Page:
Beyond that main core conflict, this world is so compelling because there is an intimate sense of loss that pervades the comic. Aurora has lost her mother and her childhood to learn how to fight, survive and protect those around her; she and her fellow superheroes in training can’t go to the movies to relax, or be out after dark for fear of what might be lurking in the shadows. There are a few great exchanges between Aurora and one of her classmates and friends as they try to wrap their minds around a world where evening curfews and hand-to-hand combat classes were not necessities.
On that same note, the main reason why Aurora West is so successful rests with its heroine. More specifically, it’s Aurora’s determination, self-realization, and how this same determination and persistence colors her relationships with others – in particular, her father. As a heroine, Aurora is a trained fighter and a physically adept young woman; she’s been trained to fight and survive since her childhood, so this isn’t exactly novel or surprising. More than that, however, Aurora is inquisitive – she doesn’t stop asking questions even though the answers might be uncomfortable, or even squarely put blame for Arcopolis’ collapse on her own shoulders. When she’s told to let her theory about Mr. Wurple go, to abide by the rules, to listen to her father, Aurora isn’t afraid to make the tough decisions and pay the consequences. This is pretty freaking cool in a heroine – especially a superheroine in training.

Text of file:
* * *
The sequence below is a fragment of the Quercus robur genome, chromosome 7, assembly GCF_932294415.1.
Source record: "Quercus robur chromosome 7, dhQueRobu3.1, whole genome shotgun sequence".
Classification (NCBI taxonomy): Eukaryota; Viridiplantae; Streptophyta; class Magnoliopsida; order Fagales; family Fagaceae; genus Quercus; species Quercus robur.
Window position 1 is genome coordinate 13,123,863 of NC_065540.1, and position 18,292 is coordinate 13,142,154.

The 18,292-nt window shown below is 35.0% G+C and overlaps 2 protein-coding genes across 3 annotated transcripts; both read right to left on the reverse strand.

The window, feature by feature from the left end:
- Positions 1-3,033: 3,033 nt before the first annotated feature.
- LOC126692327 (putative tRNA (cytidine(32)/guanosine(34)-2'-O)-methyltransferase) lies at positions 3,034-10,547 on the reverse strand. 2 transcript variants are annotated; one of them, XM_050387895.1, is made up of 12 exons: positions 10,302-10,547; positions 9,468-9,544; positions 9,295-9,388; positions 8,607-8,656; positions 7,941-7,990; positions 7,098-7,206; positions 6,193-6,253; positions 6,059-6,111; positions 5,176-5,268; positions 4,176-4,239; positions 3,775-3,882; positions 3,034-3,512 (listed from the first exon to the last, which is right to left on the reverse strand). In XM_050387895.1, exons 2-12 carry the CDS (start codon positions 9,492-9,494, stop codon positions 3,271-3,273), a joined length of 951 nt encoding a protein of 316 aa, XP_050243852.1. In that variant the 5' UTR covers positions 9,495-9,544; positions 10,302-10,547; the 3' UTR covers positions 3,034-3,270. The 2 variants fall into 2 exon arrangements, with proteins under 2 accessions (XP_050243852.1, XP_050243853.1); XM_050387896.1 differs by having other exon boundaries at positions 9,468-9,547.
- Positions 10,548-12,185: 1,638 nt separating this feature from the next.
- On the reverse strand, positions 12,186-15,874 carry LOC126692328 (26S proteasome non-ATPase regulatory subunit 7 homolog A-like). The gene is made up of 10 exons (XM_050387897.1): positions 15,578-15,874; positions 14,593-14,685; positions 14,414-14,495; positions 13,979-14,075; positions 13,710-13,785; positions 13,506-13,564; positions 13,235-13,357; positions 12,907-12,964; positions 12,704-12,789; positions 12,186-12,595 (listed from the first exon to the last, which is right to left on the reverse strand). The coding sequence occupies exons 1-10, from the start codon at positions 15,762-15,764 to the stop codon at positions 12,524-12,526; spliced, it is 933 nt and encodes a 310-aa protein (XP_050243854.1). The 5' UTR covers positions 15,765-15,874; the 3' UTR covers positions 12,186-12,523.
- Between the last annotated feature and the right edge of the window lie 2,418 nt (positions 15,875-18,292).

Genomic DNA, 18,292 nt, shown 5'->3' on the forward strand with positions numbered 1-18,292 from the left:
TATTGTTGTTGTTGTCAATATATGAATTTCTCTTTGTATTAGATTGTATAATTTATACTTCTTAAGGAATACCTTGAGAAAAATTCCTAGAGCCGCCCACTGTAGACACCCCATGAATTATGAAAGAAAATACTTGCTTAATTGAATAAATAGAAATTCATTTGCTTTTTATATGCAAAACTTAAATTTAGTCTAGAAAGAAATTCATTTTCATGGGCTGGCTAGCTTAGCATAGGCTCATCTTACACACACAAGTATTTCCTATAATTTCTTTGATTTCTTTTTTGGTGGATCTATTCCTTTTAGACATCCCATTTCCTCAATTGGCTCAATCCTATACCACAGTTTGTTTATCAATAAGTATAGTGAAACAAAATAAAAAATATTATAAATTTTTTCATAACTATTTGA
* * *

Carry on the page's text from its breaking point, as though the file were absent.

At the heart of this curiosity and stubbornness, there is an overwhelming desire for Aurora to prove herself, especially to her father. One of the first things we learn about Aurora and her family is that her father was crushed by her mother’s death, and that Aurora is repeatedly told not to dredge up those memories as they could compromise the great Haggard West’s emotional stability. This sentiment is balanced beautifully by images of Aurora as a child, clearly haunted and devastated not just by the loss of her mother, but of her father at the same time. As her father tells a wide-eyed preschool aged Aurora, “There’s nothing in my life now but justice and discipline. NOTHING. There isn’t space for anything else. Do you understand?”
The duo’s arc in this book (and I assume in The Fall of Haggard West) is so incredibly poignant because of this shared loss – and, underneath all the pain, shared love between a father and a daughter.
Despite all of these positives, there is one significant drawback to Aurora West. I’m not sure if this is because my copy was ARC as opposed to a final book, but my only complaint regarding the text is how busy every panel of the book appears in terms of artwork. The art is all thick bold black lines, messy monster battles, raw and heavy emotions transcribed in black and white ink. I don’t mind the noise so much because there is so much at stake in Aurora West, but the overall feeling reading the comic is a bit over-crowded. That said, perhaps the final version will be on a larger page or more spread out.
Ultimately, The Rise of Aurora West is a surprising powerful, emotional tale about the bond between a leader and a sidekick, a father and a daughter, rooted in one young heroine’s journey of self-discovery and realization.
In other words: I thoroughly enjoyed this book and cannot wait for volume 2 to come out soon. Absolutely recommended.
Notable Quotes/Parts: You can check out an excerpt over at Tor.com:
Rating: 7 – Very Good, leaning towards an 8
Reading Next: Night Witches by L.J. Adlington